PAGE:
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21 Savage opens up about ICE arrest: ‘I didn't know what a visa was. I was 7’

21 Savage opens up about ICE arrest: ‘I didn't know what a visa was. I was 7’
Rapper 21 Savage is speaking out after being detained by ICE. (Evan Agostini / Invision/Associated Press)

After spending nine days in ICE custody, rapper 21 Savage told his side of the story Friday on ABC’s “Good Morning America.”

The Atlanta musician who was born in England aimed to clear up misinformation about his case following his Feb. 3 arrest by Immigration and Customs Enforcement agents. He was apprehended because he allegedly overstayed a visa that expired in July 2006.

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“I was just driving. And I just seen guns and blue lights. And, then, I was in the back of a car. And I was gone,” he said on “Good Morning America.” “They didn’t say nothing. They just said, ‘We got Savage.’ ”

Savage, 26, whose real name is She'yaa Bin Abraham-Joseph, told ABC News he arrived in the U.S. when he was 7 years old and attended first grade in Atlanta, so he has limited memories of his native country. He left briefly in 2005 to attend his uncle’s funeral, then returned that same year.

“I didn’t know what a visa was,” he said. “I was 7 when I first came here. I knew I wasn’t born here, but I didn’t know what that meant as far as when I transitioned into an adult, how that was going to affect my life.

“I wasn’t hiding it,” he added, “but it’s like, I didn’t want to be deported, so I wasn’t going to come out and be like, ‘By the way I wasn’t born here,’ to the world.”

The rapper now considers himself a “Dreamer,” a person who has lived in the U.S. without official authorization since coming to the country as a minor.

“I don’t think the policy is broken,” he said. “I feel like the way that they enforce the policy is broken.”

The rapper has gained high-profile support from the music industry, namely that of rapper Jay-Z, who provided additional legal assistance to 21 Savage, much like he did with embattled rapper Meek Mill.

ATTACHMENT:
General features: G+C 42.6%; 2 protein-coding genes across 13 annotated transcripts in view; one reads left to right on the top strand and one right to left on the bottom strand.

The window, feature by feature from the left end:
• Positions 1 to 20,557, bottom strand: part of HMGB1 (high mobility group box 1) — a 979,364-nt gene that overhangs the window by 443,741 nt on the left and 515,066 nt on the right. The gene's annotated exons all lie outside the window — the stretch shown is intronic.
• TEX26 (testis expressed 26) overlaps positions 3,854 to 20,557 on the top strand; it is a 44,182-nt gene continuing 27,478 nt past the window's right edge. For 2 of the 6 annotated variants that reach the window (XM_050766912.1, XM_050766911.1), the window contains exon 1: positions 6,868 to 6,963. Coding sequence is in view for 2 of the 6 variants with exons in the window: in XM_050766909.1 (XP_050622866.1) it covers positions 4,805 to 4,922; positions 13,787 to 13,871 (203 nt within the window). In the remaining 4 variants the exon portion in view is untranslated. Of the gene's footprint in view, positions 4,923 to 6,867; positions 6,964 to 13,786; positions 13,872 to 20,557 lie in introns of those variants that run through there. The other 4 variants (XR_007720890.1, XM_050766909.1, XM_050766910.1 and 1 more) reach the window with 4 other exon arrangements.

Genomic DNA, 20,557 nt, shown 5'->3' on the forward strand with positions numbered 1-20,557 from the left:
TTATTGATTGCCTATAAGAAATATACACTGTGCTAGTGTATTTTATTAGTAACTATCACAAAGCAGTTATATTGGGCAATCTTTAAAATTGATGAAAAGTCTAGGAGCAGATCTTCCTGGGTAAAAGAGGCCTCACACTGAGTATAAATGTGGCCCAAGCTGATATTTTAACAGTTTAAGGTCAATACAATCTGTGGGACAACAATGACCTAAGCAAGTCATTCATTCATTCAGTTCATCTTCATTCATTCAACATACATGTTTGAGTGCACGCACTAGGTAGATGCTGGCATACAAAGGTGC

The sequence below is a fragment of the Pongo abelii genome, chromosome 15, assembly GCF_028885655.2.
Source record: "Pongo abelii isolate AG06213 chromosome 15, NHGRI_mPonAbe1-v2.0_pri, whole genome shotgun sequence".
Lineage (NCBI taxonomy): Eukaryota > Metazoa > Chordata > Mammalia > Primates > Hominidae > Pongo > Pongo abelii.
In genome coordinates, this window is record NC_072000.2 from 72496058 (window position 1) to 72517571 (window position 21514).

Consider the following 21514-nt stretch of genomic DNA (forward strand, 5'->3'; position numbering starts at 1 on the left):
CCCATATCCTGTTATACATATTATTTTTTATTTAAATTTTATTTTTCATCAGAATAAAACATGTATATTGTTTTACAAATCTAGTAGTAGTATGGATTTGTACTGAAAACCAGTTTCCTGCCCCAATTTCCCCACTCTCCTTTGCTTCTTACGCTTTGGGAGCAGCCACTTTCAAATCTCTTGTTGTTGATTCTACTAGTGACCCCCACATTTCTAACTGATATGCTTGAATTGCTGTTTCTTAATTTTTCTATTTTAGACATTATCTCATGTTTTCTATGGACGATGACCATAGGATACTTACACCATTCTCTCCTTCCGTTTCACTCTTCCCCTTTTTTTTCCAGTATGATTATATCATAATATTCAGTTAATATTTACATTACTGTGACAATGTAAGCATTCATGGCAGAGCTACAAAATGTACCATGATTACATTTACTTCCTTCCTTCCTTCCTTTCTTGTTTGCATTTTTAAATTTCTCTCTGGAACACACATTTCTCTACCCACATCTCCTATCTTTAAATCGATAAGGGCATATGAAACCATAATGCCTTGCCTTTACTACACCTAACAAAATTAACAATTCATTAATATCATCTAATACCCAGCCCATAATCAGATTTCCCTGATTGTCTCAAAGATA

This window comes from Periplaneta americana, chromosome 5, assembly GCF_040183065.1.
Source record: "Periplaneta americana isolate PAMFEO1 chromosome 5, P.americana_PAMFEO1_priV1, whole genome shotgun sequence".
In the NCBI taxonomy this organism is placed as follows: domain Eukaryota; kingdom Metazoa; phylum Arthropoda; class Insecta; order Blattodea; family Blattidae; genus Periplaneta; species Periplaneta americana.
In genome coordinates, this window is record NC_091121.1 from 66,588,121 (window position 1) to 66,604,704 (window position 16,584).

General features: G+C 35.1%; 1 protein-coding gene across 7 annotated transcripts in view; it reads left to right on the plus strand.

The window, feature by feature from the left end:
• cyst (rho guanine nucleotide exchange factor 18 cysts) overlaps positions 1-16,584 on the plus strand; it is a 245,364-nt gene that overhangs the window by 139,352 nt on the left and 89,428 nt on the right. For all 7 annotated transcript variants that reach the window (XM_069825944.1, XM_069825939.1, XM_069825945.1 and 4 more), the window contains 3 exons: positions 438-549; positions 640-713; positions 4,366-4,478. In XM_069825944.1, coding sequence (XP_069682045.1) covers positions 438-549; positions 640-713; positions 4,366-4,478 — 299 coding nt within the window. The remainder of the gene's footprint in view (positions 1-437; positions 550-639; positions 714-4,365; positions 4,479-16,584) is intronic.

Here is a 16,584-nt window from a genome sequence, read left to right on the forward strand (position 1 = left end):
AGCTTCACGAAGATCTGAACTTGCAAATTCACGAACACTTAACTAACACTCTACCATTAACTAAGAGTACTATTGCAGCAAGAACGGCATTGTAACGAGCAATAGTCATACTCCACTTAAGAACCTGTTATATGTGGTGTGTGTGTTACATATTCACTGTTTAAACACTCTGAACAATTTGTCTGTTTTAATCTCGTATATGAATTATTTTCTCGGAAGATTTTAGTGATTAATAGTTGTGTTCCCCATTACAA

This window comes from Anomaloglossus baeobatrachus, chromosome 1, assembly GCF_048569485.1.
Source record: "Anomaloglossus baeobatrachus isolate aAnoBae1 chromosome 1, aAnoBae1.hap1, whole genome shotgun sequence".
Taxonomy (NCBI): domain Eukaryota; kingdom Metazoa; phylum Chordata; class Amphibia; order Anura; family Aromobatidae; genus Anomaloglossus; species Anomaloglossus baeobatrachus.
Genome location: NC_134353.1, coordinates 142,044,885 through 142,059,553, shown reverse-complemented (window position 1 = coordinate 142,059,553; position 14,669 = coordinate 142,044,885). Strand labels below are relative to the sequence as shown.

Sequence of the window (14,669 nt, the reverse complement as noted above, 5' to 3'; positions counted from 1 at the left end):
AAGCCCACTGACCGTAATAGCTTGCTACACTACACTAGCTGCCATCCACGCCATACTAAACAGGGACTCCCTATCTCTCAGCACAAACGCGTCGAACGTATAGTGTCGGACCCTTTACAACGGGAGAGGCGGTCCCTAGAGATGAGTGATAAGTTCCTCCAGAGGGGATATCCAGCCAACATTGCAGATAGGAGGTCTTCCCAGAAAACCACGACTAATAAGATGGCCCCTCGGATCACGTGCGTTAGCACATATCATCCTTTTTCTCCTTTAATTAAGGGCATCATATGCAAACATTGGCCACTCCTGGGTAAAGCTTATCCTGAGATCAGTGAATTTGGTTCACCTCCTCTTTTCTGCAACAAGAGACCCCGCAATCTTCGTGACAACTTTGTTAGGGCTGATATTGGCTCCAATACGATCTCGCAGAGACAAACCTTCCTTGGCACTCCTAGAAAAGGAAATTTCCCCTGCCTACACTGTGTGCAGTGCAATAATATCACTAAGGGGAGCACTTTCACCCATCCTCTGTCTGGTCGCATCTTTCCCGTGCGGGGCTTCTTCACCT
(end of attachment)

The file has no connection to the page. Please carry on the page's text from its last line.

Savage was supposed to attend the Grammy Awards on Sunday, where he was nominated for two awards and was set to perform the hit “Rockstar” with Post Malone.

A demonstration was staged near the red carpet to show support for the musician, whose ordeal went largely unacknowledged during the Grammys telecast. (Malone wore a 21 Savage T-shirt during the show and, upon accepting his award for “This Is America,” Swedish composer Ludwig Goransson said the rapper “should be here tonight.”)

“I’ve been here 20 years, 19 years, this is all I know,” Savage said Friday. “I don’t feel like you should be arrested and put in a place where a murderer would be just for being in the country too long.”

Lawyers for 21 Savage said he was targeted because of a lyric critical of immigration in his song “A Lot.”

“We believe, honestly, that he was targeted, of course, like they said,” lawyer Alex Spiro said in an interview on “Good Morning America.” “And part of the reason, we think, is both because he’s a celebrity, and they can use this as a way to send a message, and also, perhaps, because of his music.”

The musician said that while he was in custody he was put in a room by himself. 21 Savage was released on bond Tuesday and reunited with his kids.

On Friday, Savage attempted to give hope to those experiencing a similar situation.

“I feel your pain,” he said, “and I’m gonna do everything in my power to try and bring awareness to your pain.”

After the interview aired, the rapper faced another long-brewing legal issue on Friday. According to TMZ, 21 Savage turned himself over to Georgia’s Liberty County Sheriff’s Dept. in connection to a separate offense.

The case relates to a 2016 money dispute with a club promoter accusing 21 Savage of taking $17,000 but failing to appear at a gig she booked him for.

The website reported that a felony warrant for his arrest was issued, but sat for two years until the promoter pursued it following the rapper’s arrest on Super Bowl Sunday.

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